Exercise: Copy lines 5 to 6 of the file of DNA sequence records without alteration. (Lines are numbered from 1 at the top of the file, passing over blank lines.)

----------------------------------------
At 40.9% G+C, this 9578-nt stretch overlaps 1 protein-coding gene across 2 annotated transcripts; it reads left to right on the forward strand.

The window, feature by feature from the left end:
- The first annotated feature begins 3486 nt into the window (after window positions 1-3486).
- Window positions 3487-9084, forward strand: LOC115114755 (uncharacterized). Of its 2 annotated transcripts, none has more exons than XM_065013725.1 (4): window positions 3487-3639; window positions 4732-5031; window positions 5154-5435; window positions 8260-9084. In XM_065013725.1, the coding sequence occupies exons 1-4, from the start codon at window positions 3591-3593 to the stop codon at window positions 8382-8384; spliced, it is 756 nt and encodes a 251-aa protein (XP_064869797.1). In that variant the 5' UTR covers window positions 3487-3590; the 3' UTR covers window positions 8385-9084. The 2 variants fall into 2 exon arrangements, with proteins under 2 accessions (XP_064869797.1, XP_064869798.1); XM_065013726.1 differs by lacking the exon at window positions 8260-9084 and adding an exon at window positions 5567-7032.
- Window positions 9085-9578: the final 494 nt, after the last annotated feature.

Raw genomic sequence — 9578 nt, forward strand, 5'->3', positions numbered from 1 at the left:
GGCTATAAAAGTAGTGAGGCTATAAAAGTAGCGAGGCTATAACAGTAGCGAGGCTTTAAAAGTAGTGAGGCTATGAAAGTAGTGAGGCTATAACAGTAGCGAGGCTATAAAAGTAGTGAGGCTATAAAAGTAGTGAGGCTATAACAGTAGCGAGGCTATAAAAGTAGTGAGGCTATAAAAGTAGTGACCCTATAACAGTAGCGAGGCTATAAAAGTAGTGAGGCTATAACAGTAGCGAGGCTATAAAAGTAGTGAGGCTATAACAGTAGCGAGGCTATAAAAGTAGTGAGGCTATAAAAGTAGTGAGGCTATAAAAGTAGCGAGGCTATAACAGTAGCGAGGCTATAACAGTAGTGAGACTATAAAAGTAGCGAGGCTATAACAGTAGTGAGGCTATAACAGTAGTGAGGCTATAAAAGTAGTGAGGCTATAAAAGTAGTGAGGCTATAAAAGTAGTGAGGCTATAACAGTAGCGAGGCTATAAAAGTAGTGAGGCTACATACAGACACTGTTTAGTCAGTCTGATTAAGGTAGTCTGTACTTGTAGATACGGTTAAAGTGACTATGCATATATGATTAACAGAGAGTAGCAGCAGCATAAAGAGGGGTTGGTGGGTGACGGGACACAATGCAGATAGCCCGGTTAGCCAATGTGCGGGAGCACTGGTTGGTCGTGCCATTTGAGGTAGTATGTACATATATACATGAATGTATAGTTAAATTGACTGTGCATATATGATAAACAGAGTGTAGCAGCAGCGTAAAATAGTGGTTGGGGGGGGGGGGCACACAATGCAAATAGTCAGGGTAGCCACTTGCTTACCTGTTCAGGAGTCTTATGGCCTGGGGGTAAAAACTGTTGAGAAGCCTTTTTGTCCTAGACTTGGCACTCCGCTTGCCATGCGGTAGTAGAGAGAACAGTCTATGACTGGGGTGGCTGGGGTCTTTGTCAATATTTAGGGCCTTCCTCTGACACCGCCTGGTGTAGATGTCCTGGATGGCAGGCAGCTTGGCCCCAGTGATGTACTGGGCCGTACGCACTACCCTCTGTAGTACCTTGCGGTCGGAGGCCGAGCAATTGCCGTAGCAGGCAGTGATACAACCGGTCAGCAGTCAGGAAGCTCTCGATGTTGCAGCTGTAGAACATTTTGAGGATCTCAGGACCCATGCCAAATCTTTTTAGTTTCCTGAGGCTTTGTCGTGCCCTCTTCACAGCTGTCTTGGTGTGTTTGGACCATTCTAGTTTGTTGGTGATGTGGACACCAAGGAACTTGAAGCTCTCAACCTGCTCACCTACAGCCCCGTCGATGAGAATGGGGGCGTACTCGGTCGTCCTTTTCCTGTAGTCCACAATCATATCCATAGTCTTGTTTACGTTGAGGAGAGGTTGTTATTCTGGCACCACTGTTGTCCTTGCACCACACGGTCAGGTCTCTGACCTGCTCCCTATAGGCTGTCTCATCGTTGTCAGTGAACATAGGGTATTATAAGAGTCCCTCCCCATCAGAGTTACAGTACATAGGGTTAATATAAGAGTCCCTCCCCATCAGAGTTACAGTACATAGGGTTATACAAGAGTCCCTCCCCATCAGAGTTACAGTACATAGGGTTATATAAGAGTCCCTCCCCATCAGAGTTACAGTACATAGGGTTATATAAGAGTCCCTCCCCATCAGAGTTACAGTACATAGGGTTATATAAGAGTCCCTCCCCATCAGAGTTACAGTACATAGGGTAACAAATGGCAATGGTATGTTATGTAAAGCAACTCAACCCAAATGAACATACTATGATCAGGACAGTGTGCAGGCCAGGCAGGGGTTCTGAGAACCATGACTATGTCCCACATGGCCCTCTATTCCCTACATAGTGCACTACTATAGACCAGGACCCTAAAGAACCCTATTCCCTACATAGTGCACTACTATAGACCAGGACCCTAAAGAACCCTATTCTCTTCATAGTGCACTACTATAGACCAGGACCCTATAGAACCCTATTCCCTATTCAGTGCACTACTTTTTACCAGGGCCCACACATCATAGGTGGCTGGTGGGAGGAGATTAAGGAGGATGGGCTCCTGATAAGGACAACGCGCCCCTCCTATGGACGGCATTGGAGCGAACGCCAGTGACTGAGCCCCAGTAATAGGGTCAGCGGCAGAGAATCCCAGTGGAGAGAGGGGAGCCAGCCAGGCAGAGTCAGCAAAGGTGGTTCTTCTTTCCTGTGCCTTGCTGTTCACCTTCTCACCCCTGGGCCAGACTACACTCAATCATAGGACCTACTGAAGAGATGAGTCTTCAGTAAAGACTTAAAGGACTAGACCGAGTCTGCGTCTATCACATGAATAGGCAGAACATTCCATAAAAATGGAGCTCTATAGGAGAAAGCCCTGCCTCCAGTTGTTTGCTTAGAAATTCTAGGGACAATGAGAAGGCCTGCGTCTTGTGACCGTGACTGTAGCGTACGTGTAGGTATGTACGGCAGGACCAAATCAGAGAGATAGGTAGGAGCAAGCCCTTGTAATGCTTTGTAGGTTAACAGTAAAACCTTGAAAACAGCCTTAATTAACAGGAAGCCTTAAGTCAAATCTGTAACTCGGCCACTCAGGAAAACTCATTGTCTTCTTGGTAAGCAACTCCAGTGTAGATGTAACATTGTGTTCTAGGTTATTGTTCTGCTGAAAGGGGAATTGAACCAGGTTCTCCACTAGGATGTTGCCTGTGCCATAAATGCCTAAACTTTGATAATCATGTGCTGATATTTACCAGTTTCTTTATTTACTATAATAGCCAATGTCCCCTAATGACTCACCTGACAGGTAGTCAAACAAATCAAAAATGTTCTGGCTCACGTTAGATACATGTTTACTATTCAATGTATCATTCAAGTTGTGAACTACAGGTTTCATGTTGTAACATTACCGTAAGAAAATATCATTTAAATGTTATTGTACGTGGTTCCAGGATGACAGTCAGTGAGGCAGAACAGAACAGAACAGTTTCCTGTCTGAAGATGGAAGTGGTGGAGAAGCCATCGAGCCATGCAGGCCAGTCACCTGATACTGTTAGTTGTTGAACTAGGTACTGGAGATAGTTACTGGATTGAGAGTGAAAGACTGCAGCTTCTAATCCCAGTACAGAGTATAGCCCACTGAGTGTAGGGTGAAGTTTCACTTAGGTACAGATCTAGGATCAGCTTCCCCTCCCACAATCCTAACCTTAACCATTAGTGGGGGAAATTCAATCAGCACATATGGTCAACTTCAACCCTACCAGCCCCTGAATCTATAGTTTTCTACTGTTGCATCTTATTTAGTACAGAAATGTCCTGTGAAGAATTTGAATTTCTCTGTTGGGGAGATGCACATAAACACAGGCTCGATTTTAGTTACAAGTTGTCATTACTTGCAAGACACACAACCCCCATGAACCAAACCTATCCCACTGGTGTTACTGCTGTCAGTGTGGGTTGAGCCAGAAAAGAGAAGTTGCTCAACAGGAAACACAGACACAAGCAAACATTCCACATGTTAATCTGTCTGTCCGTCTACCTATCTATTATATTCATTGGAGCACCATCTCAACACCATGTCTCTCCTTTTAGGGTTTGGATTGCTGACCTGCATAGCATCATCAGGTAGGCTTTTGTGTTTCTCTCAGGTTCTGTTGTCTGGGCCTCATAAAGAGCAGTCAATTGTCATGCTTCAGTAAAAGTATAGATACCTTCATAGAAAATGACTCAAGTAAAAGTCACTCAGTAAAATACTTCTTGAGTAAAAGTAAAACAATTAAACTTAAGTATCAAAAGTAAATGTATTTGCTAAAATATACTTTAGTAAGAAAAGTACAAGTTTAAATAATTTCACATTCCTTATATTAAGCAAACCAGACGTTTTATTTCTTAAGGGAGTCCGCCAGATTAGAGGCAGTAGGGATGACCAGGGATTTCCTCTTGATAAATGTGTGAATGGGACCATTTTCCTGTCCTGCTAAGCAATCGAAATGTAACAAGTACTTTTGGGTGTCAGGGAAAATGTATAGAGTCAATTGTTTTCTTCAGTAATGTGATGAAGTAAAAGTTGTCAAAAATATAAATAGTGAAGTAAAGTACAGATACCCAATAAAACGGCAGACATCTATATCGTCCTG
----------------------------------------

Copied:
- Window positions 9085-9578: the final 494 nt, after the last annotated feature.

Raw genomic sequence — 9578 nt, forward strand, 5'->3', positions numbered from 1 at the left: